States have the option to adopt and implement these policies. To date, 38 states and DC have adopted the ACA Medicaid expansion and 12 states have not. The Centers for Medicare & Medicaid Services (CMS) released guidance accordingly, and states should engage with providers, community-based organizations, enrollment assistants, and enrollees to facilitate the process, especially during the COVID-19 pandemic.

Changes Medicaid Should Consider

Policymakers should build on the momentum from the ARP’s coverage improvements to make health insurance more accessible, continuous, and stable.

Expand Medicaid 12-month continuous enrollment for all low-income adults

Medicaid should allow enrollees to remain eligible in Medicaid for a continuous 12-month period regardless of fluctuations in their income. Currently, states have the option to provide continuous eligibility for children covered by Medicaid and/or CHIP and Montana and New York have extended this provision to adults using the Medicaid Section 1115 waivers [10]. The nonpartisan Medicaid and CHIP Payment and Access Commission (MACPAC) has long recommended extending 12-month continuous eligibility to adults, as it has the potential to further reduce churn in Medicaid.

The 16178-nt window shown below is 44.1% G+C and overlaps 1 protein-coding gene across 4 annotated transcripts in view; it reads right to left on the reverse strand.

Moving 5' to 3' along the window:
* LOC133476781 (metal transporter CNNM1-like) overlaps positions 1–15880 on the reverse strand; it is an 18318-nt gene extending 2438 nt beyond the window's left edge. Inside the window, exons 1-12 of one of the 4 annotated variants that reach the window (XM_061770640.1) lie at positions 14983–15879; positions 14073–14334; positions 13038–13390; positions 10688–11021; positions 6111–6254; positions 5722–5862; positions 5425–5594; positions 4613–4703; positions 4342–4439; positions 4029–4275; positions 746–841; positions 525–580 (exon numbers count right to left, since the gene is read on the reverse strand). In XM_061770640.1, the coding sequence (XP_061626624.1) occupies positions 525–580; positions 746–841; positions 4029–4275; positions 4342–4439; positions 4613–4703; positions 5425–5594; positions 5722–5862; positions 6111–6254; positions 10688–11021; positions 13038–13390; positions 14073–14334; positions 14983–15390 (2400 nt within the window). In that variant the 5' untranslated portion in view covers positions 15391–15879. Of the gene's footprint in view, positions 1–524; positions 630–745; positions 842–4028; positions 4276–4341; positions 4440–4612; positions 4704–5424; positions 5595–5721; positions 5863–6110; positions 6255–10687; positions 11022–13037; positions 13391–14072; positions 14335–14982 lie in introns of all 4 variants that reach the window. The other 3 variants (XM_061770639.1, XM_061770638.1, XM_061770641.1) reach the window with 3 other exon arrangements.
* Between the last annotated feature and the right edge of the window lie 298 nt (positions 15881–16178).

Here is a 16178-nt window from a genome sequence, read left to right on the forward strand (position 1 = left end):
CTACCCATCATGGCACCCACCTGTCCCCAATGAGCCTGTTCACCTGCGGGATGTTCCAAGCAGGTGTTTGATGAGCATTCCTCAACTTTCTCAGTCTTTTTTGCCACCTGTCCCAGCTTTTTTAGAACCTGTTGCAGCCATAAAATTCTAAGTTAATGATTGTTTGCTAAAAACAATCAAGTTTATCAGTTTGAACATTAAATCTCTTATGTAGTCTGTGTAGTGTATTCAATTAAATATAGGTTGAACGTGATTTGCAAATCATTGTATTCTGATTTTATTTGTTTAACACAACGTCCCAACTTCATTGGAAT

Measure and track churns in Medicaid at state level

Collecting and analyzing more detailed state-level information about churning patterns, prevalence and trends, causal factors, and the high-risk churning groups will be useful for policymakers to gain a clearer picture of churning nationwide. The evaluation results could inform future design of policies and procedures to streamline health coverage renewals to minimize churning caused by administrative disenrollment.

Ways to identify churning sub-types are essential. One-way change in eligibility category (e.g., from Medicaid to subsidies or uninsured, or vice versa) or loop change (e.g., starting in Medicaid, leaving for a period, then returning) represent different dynamics and potential impacts. Some researchers have used enrollment data from surveys or claims to study insurance churn-related outcomes (e.g., discontinuity of coverage, duration of enrollment) [11-12].

Initial stateEnd state
MedicaidSubsidized exchange coverage
Subsidized exchange coverageMedicaid
Un-insuredSubsidized exchange coverage
Subsidized exchange coverageUn-insured
Table 1: Examples of Insurance Churn